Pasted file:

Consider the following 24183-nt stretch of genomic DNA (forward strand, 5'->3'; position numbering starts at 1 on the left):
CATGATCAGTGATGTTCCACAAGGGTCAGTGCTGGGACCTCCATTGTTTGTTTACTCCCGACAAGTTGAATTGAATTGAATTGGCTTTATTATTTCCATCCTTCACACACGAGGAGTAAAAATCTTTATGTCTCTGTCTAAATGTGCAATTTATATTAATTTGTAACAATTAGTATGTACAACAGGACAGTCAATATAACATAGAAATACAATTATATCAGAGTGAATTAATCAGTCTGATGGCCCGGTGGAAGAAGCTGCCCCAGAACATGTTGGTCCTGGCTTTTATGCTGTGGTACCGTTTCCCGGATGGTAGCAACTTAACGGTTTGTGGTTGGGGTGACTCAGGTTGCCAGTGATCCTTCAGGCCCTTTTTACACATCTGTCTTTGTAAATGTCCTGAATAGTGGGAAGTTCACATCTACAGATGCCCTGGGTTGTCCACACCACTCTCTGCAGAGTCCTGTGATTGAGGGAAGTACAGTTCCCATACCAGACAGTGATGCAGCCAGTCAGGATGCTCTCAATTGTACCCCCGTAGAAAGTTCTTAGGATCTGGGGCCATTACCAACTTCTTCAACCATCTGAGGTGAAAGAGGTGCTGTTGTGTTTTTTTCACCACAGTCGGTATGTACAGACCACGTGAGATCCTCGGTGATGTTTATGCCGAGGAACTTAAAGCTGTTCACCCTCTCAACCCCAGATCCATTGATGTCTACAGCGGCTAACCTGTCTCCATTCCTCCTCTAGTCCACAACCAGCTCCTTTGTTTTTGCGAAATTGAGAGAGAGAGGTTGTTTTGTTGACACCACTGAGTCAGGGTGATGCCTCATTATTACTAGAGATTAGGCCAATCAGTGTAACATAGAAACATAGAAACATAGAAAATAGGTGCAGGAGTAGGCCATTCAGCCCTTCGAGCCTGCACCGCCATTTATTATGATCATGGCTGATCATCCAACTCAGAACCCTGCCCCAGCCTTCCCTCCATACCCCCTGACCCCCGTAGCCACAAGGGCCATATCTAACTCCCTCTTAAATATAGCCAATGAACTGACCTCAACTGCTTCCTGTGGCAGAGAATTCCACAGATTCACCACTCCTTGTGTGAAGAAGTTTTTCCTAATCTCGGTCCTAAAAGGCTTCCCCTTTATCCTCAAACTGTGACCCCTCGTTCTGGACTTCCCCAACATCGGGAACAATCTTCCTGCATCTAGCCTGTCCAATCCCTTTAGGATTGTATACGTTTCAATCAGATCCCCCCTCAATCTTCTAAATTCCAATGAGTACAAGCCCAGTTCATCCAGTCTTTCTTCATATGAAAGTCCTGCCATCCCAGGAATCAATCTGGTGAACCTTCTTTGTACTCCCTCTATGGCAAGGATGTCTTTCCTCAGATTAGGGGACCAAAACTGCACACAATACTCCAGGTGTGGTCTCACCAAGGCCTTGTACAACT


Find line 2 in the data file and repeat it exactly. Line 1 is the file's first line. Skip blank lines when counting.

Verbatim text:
CATGATCAGTGATGTTCCACAAGGGTCAGTGCTGGGACCTCCATTGTTTGTTTACTCCCGACAAGTTGAATTGAATTGAATTGGCTTTATTATTTCCATCCTTCACACACGAGGAGTAAAAATCTTTATGTCTCTGTCTAAATGTGCAATTTATATTAATTTGTAACAATTAGTATGTACAACAGGACAGTCAATATAACATAGAAATACAATTATATCAGAGTGAATTAATCAGTCTGATGGCCCGGTGGAAGAAGCTGCCCCAGAACATGTTGGTCCTGGCTTTTATGCTGTGGTACCGTTTCCCGGATGGTAGCAACTTAACGGTTTGTGGTTGGGGTGACTCAGGTTGCCAGTGATCCTTCAGGCCCTTTTTACACATCTGTCTTTGTAAATGTCCTGAATAGTGGGAAGTTCACATCTACAGATGCCCTGGGTTGTCCACACCACTCTCTGCAGAGTCCTGTGATTGAGGGAAGTACAGTTCCCATACCAGACAGTGATGCAGCCAGTCAGGATGCTCTCAATTGTACCCCCGTAGAAAGTTCTTAGGATCTGGGGCCATTACCAACTTCTTCAACCATCTGAGGTGAAAGAGGTGCTGTTGTGTTTTTTTCACCACAGTCGGTATGTACAGACCACGTGAGATCCTCGGTGATGTTTATGCCGAGGAACTTAAAGCTGTTCACCCTCTCAACCCCAGATCCATTGATGTCTACAGCGGCTAACCTGTCTCCATTCCTCCTCTAGTCCACAACCAGCTCCTTTGTTTTTGCGAAATTGAGAGAGAGAGGTTGTTTTGTTGACACCACTGAGTCAGGGTGATGCCTCATTATTACTAGAGATTAGGCCAATCAGTGTAACATAGAAACATAGAAACATAGAAAATAGGTGCAGGAGTAGGCCATTCAGCCCTTCGAGCCTGCACCGCCATTTATTATGATCATGGCTGATCATCCAACTCAGAACCCTGCCCCAGCCTTCCCTCCATACCCCCTGACCCCCGTAGCCACAAGGGCCATATCTAACTCCCTCTTAAATATAGCCAATGAACTGACCTCAACTGCTTCCTGTGGCAGAGAATTCCACAGATTCACCACTCCTTGTGTGAAGAAGTTTTTCCTAATCTCGGTCCTAAAAGGCTTCCCCTTTATCCTCAAACTGTGACCCCTCGTTCTGGACTTCCCCAACATCGGGAACAATCTTCCTGCATCTAGCCTGTCCAATCCCTTTAGGATTGTATACGTTTCAATCAGATCCCCCCTCAATCTTCTAAATTCCAATGAGTACAAGCCCAGTTCATCCAGTCTTTCTTCATATGAAAGTCCTGCCATCCCAGGAATCAATCTGGTGAACCTTCTTTGTACTCCCTCTATGGCAAGGATGTCTTTCCTCAGATTAGGGGACCAAAACTGCACACAATACTCCAGGTGTGGTCTCACCAAGGCCTTGTACAACT